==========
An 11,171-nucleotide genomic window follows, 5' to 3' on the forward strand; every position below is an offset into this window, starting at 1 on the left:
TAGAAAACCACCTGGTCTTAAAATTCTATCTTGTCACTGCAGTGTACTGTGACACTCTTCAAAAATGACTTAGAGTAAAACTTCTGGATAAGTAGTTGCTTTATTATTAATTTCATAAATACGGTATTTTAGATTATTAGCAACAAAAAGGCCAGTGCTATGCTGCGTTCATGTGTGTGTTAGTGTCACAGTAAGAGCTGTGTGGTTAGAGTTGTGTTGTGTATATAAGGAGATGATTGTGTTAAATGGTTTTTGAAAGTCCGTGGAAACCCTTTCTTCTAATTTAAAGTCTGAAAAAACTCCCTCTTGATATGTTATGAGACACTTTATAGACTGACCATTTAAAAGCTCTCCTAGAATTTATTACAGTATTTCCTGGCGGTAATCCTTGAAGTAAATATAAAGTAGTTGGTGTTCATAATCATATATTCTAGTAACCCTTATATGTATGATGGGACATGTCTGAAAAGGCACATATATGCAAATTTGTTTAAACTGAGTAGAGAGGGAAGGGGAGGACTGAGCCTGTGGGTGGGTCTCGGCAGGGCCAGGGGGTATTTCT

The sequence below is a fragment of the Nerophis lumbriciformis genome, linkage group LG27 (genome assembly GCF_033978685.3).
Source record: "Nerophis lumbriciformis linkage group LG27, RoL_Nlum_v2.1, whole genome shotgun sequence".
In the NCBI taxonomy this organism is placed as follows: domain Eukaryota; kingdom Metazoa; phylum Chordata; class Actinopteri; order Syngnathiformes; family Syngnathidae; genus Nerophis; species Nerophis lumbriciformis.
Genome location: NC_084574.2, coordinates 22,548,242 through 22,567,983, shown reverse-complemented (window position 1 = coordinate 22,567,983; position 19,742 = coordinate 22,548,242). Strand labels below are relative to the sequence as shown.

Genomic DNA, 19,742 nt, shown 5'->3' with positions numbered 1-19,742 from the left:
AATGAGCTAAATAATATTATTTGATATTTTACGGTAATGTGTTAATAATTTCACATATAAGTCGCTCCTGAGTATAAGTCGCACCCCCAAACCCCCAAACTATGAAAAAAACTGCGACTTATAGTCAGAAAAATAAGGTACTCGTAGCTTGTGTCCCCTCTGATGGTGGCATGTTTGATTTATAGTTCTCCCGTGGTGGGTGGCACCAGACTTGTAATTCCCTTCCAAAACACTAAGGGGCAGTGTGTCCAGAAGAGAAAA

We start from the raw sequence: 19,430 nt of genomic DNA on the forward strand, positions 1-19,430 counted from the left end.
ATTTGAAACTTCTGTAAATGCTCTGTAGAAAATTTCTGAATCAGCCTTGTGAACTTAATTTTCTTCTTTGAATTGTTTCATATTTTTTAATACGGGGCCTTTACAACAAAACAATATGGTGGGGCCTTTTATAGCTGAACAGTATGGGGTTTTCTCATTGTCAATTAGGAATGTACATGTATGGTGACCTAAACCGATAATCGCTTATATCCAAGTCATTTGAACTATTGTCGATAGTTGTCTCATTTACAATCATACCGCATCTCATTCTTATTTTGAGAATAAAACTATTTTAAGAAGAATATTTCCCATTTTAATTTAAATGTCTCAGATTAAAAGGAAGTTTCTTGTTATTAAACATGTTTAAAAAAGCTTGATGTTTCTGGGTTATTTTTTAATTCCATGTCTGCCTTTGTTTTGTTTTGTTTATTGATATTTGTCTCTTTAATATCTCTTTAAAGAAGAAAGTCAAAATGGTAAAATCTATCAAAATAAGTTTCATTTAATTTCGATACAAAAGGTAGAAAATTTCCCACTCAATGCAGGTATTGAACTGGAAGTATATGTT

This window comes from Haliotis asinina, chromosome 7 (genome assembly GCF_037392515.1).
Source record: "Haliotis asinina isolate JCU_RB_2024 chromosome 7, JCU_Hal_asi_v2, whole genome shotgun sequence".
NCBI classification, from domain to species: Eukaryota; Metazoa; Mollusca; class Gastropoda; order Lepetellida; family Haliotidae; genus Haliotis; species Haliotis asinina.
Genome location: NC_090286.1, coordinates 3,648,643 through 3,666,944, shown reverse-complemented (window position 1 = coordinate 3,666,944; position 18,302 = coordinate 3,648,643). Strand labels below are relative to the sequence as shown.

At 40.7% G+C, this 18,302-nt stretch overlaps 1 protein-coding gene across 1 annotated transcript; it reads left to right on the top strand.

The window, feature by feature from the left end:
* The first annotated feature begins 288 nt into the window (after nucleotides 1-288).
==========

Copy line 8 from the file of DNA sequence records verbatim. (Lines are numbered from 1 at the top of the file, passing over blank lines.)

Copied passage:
AATGAGCTAAATAATATTATTTGATATTTTACGGTAATGTGTTAATAATTTCACATATAAGTCGCTCCTGAGTATAAGTCGCACCCCCAAACCCCCAAACTATGAAAAAAACTGCGACTTATAGTCAGAAAAATAAGGTACTCGTAGCTTGTGTCCCCTCTGATGGTGGCATGTTTGATTTATAGTTCTCCCGTGGTGGGTGGCACCAGACTTGTAATTCCCTTCCAAAACACTAAGGGGCAGTGTGTCCAGAAGAGAAAA